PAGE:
President Barack Obama's flippant dismissal of the Constitution must be challenged, House Speaker John Boehner said in a CNN opinion piece
Sunday, explaining why he and fellow Republicans will bring legislation to the House floor that will allow a lawsuit be filed against him.
All members of Congress swear an oath to protect and defend the Constitution, said the Ohio Republican, and so did Obama.
"But too often over the past five years, the president has circumvented the American people and their elected representatives through executive action, changing and creating his own laws, and excusing himself from enforcing statutes he is sworn to uphold," wrote Boehner, "At times even boasting about his willingness to do it, as if daring the American people to stop him."
Boehner said the president's response to the news
has even been "disappointing" when he said, "So sue me."
"What's disappointing is the President's flippant dismissal of the Constitution we are both sworn to defend," said Boehner. "It is utterly beneath the dignity of the office. I know the president is frustrated. I'm frustrated. The American people are frustrated, too."
But Americans are still asking where the jobs are, as Washington's Democrats, led by Obama, won't advance the more than 40 jobs bills approved by the house, he explained.
"The president's habit of ignoring the law as written hurts our economy and jobs even more," said Boehner. "Washington taxes and regulations always make it harder for private sector employers to meet payrolls, invest in new initiatives and create jobs — but how can those employers plan, invest and grow when the laws are changing on the President's whim at any moment?"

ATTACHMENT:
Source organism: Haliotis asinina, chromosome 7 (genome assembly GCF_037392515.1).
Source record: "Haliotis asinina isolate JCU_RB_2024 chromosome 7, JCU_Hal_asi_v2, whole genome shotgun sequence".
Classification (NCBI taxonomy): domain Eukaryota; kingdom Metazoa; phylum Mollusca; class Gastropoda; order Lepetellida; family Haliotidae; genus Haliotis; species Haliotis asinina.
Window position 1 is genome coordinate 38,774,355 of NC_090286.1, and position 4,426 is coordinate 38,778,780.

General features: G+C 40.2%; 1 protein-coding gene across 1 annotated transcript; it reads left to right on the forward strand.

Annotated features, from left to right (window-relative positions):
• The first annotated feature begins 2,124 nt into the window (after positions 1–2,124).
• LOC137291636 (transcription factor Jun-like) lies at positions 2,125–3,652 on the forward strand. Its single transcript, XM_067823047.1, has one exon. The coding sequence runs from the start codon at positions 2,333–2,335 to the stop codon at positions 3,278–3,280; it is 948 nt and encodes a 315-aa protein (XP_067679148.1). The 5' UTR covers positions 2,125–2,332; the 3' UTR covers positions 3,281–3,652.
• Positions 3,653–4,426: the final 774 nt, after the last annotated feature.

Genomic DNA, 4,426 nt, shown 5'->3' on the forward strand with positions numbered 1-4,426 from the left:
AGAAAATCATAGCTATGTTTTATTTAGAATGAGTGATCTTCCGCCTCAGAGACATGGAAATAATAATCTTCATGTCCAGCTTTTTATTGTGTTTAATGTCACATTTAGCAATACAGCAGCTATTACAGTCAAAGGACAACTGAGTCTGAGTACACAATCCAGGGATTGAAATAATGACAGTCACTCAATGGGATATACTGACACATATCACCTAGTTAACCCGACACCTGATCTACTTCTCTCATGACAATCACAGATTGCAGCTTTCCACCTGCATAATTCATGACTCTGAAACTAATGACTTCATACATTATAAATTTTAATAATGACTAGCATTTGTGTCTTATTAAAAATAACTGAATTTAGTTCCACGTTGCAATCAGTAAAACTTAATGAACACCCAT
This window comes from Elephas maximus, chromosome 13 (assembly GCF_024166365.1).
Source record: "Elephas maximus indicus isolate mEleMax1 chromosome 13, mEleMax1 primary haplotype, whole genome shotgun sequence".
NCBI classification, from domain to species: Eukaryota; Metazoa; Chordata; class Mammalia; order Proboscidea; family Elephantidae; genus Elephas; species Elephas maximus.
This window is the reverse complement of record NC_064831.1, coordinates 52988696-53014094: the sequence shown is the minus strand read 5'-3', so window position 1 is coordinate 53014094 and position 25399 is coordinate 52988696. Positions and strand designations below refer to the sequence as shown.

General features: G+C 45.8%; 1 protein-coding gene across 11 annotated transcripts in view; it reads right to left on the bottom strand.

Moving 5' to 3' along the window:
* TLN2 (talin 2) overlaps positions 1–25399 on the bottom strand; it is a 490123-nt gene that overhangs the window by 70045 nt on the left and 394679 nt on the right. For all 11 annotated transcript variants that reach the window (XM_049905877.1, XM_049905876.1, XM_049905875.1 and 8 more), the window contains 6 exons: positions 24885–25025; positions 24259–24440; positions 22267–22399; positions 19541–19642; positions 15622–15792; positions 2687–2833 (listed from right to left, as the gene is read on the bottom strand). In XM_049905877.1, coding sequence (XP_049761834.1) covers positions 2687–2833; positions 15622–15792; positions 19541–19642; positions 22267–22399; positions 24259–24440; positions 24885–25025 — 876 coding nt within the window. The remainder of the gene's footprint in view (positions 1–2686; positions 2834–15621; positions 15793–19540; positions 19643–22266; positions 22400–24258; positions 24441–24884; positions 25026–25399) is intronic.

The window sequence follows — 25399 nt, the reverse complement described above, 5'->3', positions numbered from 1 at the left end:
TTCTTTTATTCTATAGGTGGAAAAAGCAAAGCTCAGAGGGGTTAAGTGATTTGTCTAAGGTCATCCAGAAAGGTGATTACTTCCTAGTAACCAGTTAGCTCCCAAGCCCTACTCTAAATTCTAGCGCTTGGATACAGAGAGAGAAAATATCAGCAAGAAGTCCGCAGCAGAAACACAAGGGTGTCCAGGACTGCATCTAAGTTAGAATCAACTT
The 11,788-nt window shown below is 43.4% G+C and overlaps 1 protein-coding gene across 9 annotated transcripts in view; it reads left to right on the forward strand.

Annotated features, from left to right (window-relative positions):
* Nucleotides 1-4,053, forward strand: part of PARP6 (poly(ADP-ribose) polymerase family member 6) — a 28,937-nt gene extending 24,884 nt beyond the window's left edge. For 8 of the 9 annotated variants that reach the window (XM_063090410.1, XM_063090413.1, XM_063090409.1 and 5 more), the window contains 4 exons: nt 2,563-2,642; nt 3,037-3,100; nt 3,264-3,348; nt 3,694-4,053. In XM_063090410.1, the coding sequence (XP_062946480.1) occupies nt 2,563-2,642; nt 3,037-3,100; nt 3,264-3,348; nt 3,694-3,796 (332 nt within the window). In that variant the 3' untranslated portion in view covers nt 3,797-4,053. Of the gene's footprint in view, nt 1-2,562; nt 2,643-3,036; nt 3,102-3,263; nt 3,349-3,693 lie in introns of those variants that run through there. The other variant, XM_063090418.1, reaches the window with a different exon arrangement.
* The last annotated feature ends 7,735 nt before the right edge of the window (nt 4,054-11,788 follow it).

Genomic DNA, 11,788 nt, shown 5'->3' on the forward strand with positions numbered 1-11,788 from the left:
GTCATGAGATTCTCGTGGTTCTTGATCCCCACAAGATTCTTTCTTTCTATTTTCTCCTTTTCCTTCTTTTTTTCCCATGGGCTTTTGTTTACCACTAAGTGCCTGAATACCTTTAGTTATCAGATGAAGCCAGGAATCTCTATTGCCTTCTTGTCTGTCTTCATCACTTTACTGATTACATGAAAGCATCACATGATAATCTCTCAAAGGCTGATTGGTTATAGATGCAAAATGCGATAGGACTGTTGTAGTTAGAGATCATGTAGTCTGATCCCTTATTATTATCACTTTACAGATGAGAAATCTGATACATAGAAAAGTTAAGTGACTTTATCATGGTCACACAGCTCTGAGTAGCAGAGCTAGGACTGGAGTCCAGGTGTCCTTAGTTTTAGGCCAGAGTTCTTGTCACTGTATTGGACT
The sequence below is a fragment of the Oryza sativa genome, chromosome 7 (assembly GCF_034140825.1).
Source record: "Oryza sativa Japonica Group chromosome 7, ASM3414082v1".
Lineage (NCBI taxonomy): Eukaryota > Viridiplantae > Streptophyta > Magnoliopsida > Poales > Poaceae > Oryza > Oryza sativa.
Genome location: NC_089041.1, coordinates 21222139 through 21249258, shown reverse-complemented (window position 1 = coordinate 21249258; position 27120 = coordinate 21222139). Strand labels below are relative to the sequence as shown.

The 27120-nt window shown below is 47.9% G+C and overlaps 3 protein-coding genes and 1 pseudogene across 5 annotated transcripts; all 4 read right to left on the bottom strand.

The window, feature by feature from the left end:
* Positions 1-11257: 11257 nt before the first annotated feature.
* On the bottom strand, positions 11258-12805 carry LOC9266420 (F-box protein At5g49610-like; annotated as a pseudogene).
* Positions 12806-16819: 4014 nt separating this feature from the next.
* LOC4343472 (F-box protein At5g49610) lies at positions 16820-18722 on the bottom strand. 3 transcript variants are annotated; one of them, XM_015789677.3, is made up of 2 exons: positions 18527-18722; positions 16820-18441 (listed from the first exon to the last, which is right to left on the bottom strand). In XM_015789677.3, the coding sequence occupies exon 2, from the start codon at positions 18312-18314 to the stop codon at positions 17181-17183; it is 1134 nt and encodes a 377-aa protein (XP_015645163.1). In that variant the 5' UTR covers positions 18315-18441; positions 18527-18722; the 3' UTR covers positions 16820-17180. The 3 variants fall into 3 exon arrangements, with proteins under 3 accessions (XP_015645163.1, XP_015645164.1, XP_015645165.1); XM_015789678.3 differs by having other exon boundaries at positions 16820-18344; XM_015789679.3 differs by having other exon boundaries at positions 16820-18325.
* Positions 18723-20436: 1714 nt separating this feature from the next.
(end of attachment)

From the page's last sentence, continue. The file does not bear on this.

The Constitution mandates that the president's job is to faithfully execute laws, and "the president has not faithfully executed the laws when it comes to a range of issues, including his healthcare law, energy regulations, foreign policy and education," wrote Boehner.
And since the Constitution outlines the duties of the three branches of government, Boehner said it is the duty of the House to stand up.
"If you look back over American history, there has always been a tension between the inherent powers of the executive branch versus the inherent powers of the legislative branch," said Boehner. "This issue is as old as Marbury vs. Madison and as fresh as the unanimous Supreme Court ruling last week that the president overstepped his authority on recess appointments."
But over the past five years, Boehner said, Obama has continued to overstep his authority, especially after Democrats lost the House majority.
"The legislative branch has an obligation to defend the rights and responsibilities of the American people, and America's constitutional balance of powers — before it is too late," he concluded.
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